Lollipop Street Artist

Amazon, Pinterest Disputing Who Owns The Rights To “Pin”

By / 03.28.13

The humble pin has been with us for at least four thousand years: The concept dates back to Sumerian times. The word itself has been in the English language for centuries. And now Pinterest apparently thinks it owns it.

The dustup is happening because Amazon wants to buy the generic top-level domain (gTLD) “.pin”. Pinterest, however, happens to not approve:

Among the reasons for Pinterest’s objections: Domain names on .pin would cause confusion and violate the trademarks that Pinterest holds on the term “pin.” Those trademarks include “the standalone PIN trademark and a family of PIN-formative marks, including Pinterest, PIN It, P, and others,” according to the complaint filed with the World Intellectual Property Organization.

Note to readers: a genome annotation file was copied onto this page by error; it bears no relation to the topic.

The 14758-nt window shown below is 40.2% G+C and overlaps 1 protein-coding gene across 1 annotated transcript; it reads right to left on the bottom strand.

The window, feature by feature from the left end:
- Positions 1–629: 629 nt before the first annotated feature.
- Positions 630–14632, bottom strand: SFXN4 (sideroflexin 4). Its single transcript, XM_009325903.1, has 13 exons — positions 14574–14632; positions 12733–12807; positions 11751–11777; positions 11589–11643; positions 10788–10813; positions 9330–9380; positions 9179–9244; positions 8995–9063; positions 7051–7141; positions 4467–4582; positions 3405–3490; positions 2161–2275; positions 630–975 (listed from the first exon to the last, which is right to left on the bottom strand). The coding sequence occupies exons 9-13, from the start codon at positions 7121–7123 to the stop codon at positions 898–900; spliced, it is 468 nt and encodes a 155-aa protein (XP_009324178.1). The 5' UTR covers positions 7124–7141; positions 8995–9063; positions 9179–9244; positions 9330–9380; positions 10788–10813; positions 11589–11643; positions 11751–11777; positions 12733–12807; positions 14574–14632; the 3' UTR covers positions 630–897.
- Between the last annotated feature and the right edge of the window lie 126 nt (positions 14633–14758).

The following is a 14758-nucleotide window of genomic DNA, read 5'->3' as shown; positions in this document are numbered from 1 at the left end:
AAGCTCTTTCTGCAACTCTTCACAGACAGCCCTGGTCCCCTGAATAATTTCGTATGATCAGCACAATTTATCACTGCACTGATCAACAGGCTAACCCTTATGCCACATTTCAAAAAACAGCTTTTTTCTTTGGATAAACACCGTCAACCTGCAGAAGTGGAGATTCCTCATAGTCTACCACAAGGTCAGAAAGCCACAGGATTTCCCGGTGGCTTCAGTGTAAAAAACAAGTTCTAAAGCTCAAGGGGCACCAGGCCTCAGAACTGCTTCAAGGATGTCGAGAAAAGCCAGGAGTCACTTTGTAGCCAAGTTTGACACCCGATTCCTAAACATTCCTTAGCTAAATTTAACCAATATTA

The “P,” by the way, is just Pinterest’s logo. They haven’t started going after letters of the alphabet. Yet.

It’s especially problematic because Amazon, which applied for seventy-six of these things, isn’t going to make them available to the wider public. Instead they’ll be tied to Amazon specific domains, so, for example, Avengers.Movie would take you to Amazon’s page selling said movie, and ELJames.author would redirect you to a basic literacy course.

Needless to say, Pinterest would rather not have .Pin funneling traffic away from their website, since it’s pretty much the only product they have. What ICANN, the guys who hand these things out have to say, will be up in the air until they sort through all the disputes.

In the meantime, you might want to buy pins if you need them. They might be getting scarce pretty soon.


TOPICS#AMAZON
TAGSdomain namesinternetpinterestugh really?

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